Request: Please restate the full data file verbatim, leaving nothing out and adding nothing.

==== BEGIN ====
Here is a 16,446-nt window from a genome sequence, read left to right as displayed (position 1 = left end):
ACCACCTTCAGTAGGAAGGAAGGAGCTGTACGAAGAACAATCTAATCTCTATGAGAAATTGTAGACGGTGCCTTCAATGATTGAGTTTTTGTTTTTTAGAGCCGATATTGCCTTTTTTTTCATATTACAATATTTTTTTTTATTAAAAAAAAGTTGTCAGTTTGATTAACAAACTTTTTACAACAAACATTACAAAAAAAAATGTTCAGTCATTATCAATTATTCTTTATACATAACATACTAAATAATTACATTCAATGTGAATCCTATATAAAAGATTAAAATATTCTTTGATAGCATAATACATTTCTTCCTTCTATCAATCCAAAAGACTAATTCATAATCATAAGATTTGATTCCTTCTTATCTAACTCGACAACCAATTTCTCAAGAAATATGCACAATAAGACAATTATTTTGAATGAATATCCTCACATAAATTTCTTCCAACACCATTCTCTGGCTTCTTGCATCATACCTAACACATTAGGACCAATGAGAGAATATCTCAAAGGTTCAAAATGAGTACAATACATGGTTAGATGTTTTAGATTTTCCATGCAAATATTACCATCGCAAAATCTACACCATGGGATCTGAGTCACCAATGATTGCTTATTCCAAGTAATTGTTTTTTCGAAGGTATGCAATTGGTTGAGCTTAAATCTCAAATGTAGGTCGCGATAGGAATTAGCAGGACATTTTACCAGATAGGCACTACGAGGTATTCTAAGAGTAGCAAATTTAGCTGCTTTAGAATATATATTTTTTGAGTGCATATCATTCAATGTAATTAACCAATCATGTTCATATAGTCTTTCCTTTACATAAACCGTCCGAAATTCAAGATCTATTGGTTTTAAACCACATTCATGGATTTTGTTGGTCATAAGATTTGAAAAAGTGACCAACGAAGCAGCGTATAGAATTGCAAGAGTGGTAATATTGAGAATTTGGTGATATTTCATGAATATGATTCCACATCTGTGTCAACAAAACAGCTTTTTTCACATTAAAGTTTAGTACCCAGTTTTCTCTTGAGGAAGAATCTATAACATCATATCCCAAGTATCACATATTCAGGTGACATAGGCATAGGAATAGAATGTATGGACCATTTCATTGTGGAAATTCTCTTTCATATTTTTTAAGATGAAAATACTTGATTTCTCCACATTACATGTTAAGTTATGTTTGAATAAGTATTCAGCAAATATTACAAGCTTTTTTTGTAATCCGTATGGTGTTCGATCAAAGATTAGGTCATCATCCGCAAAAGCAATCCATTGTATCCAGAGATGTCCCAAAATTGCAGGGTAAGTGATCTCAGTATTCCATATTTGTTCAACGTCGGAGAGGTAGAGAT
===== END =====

Here is a 16,446-nt window from a genome sequence, read left to right as displayed (position 1 = left end):
ACCACCTTCAGTAGGAAGGAAGGAGCTGTACGAAGAACAATCTAATCTCTATGAGAAATTGTAGACGGTGCCTTCAATGATTGAGTTTTTGTTTTTTAGAGCCGATATTGCCTTTTTTTTCATATTACAATATTTTTTTTTATTAAAAAAAAGTTGTCAGTTTGATTAACAAACTTTTTACAACAAACATTACAAAAAAAAATGTTCAGTCATTATCAATTATTCTTTATACATAACATACTAAATAATTACATTCAATGTGAATCCTATATAAAAGATTAAAATATTCTTTGATAGCATAATACATTTCTTCCTTCTATCAATCCAAAAGACTAATTCATAATCATAAGATTTGATTCCTTCTTATCTAACTCGACAACCAATTTCTCAAGAAATATGCACAATAAGACAATTATTTTGAATGAATATCCTCACATAAATTTCTTCCAACACCATTCTCTGGCTTCTTGCATCATACCTAACACATTAGGACCAATGAGAGAATATCTCAAAGGTTCAAAATGAGTACAATACATGGTTAGATGTTTTAGATTTTCCATGCAAATATTACCATCGCAAAATCTACACCATGGGATCTGAGTCACCAATGATTGCTTATTCCAAGTAATTGTTTTTTCGAAGGTATGCAATTGGTTGAGCTTAAATCTCAAATGTAGGTCGCGATAGGAATTAGCAGGACATTTTACCAGATAGGCACTACGAGGTATTCTAAGAGTAGCAAATTTAGCTGCTTTAGAATATATATTTTTTGAGTGCATATCATTCAATGTAATTAACCAATCATGTTCATATAGTCTTTCCTTTACATAAACCGTCCGAAATTCAAGATCTATTGGTTTTAAACCACATTCATGGATTTTGTTGGTCATAAGATTTGAAAAAGTGACCAACGAAGCAGCGTATAGAATTGCAAGAGTGGTAATATTGAGAATTTGGTGATATTTCATGAATATGATTCCACATCTGTGTCAACAAAACAGCTTTTTTCACATTAAAGTTTAGTACCCAGTTTTCTCTTGAGGAAGAATCTATAACATCATATCCCAAGTATCACATATTCAGGTGACATAGGCATAGGAATAGAATGTATGGACCATTTCATTGTGGAAATTCTCTTTCATATTTTTTAAGATGAAAATACTTGATTTCTCCACATTACATGTTAAGTTATGTTTGAATAAGTATTCAGCAAATATTACAAGCTTTTTTTGTAATCCGTATGGTGTTCGATCAAAGATTAGGTCATCATCCGCAAAAGCAATCCATTGTATCCAGAGATGTCCCAAAATTGCAGGGTAAGTGATCTCAGTATTCCATATTTGTTCAACGTCGGAGAGGTAGAGAT